About 193,000 young people under 20 years of age in the United States had diabetes in 2015, according to the U.S. Centers for Disease Control and Prevention (CDC). While most cases of type 1 diabetes are diagnosed in those under the age of 18, the signs and symptoms often develop rapidly and the diagnosis is often made in an emergency room setting. Thirty percent of new-onset cases of type 1 diabetes in children present with diabetic ketoacidosis. Thus, blood glucose measurements as screening for type 1 diabetes in asymptomatic children is presently not necessary. On the other hand, some youth with type 2 diabetes will have no obvious signs or symptoms of high blood glucose, especially early in the disease, and screening can be a useful tool. While still uncommon in children under age 10, the of type 2 diabetes has increased dramatically in the last decade, especially in minority populations, according to the American Diabetes Association (ADA).
Developing the disease early in life means that the patient is at increased risk for the development of diabetic complications because of the potentially prolonged duration of exposure to high blood glucose (hyperglycemia). This increases the risk of serious health problems earlier in adulthood, such as heart disease, kidney failure, blindness, and foot amputations.
Overweight, obesity, and physical inactivity are all contributing factors to development of type 2 diabetes, and they too have become national health problems. As public health experts work to educate Americans on how to avoid diabetes and its serious complications, parents and children should be aware that healthy eating habits and activity choices can lower an individual's risk of developing type 2 diabetes and related complications later in life.
A youth who is overweight—defined as  a body mass index (BMI) greater than the 85th percentile for age and sex,  weight for height greater than the 85th percentile, or  overweight more than 120% of ideal for height— plus 2 other known risk factors faces a substantial risk of having or developing type 2 diabetes, warns the ADA. These risk factors include:
- Having a close relative with type 2 diabetes
- Being Native American, African American, Latino, Asian American, or Pacific Islander
- Having signs of or conditions associated with insulin resistance, such as , high blood pressure (hypertension), unhealthy lipid levels (), polycystic ovary syndrome, or having a reduced birth weight (small-for-gestational age)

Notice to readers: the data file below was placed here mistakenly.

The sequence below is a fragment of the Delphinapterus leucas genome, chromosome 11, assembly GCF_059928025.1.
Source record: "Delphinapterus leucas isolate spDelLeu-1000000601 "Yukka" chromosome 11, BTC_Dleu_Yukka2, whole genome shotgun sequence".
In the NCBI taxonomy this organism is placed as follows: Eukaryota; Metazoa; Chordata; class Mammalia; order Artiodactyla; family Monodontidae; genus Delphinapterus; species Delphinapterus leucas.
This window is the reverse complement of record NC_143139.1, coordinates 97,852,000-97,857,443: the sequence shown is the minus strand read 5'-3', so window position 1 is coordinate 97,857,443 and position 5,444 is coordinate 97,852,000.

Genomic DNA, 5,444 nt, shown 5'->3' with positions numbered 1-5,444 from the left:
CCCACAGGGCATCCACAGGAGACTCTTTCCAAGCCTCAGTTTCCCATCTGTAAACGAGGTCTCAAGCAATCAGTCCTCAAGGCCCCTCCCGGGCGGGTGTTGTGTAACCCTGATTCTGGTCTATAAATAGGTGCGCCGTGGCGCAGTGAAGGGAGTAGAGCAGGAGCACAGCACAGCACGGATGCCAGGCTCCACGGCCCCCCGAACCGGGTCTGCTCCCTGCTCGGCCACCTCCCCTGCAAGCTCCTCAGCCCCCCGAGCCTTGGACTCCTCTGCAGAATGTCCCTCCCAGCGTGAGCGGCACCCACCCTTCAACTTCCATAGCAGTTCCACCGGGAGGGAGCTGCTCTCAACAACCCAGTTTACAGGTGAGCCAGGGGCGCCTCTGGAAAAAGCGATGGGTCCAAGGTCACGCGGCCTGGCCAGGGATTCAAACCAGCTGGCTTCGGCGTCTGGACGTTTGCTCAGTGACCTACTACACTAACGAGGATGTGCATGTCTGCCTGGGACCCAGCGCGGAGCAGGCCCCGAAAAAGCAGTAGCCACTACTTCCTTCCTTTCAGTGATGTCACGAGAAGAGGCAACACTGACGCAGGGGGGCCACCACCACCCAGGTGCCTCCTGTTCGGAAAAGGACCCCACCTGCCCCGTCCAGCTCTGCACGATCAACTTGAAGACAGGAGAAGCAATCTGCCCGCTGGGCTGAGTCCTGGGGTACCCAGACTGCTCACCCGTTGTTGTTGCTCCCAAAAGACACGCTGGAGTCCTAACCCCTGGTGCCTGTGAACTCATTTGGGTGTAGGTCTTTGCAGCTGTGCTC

- Having a birth mother who has diabetes or had gestational diabetes
The ADA makes the following screening recommendations:
- Consider screening overweight children who have 2 or more additional risk factors for diabetes every 3 years, starting at 10 years of age or at the onset of puberty if that occurs earlier.
- Screen using one of the following tests:
- Fasting glucose (fasting blood glucose, FBG) – this test measures the level of glucose in the blood after an 8-12 hour fast.
- Hemoglobin A1c (also called A1c or glycated hemoglobin) – this test evaluates the average amount of glucose in the blood over the last 2 to 3 months and has been recommended as another test to screen for diabetes.
- 2-hour oral glucose tolerance test (OGTT) – this test involves drawing a fasting blood sample for glucose measurement, followed by having the person drink a solution containing 1.75 g of glucose per kilogram body weight to a maximum of 75 grams and then drawing another sample two hours after the person begins to consume the glucose solution.
If any of these results is abnormal, the test is repeated on another day. If the repeat result is also abnormal, a diagnosis of diabetes is made.
KidsHealth.org: Kids – Diabetes Center
American Diabetes Association
Sources Used in Current Review (last reviewed 9/18/17)
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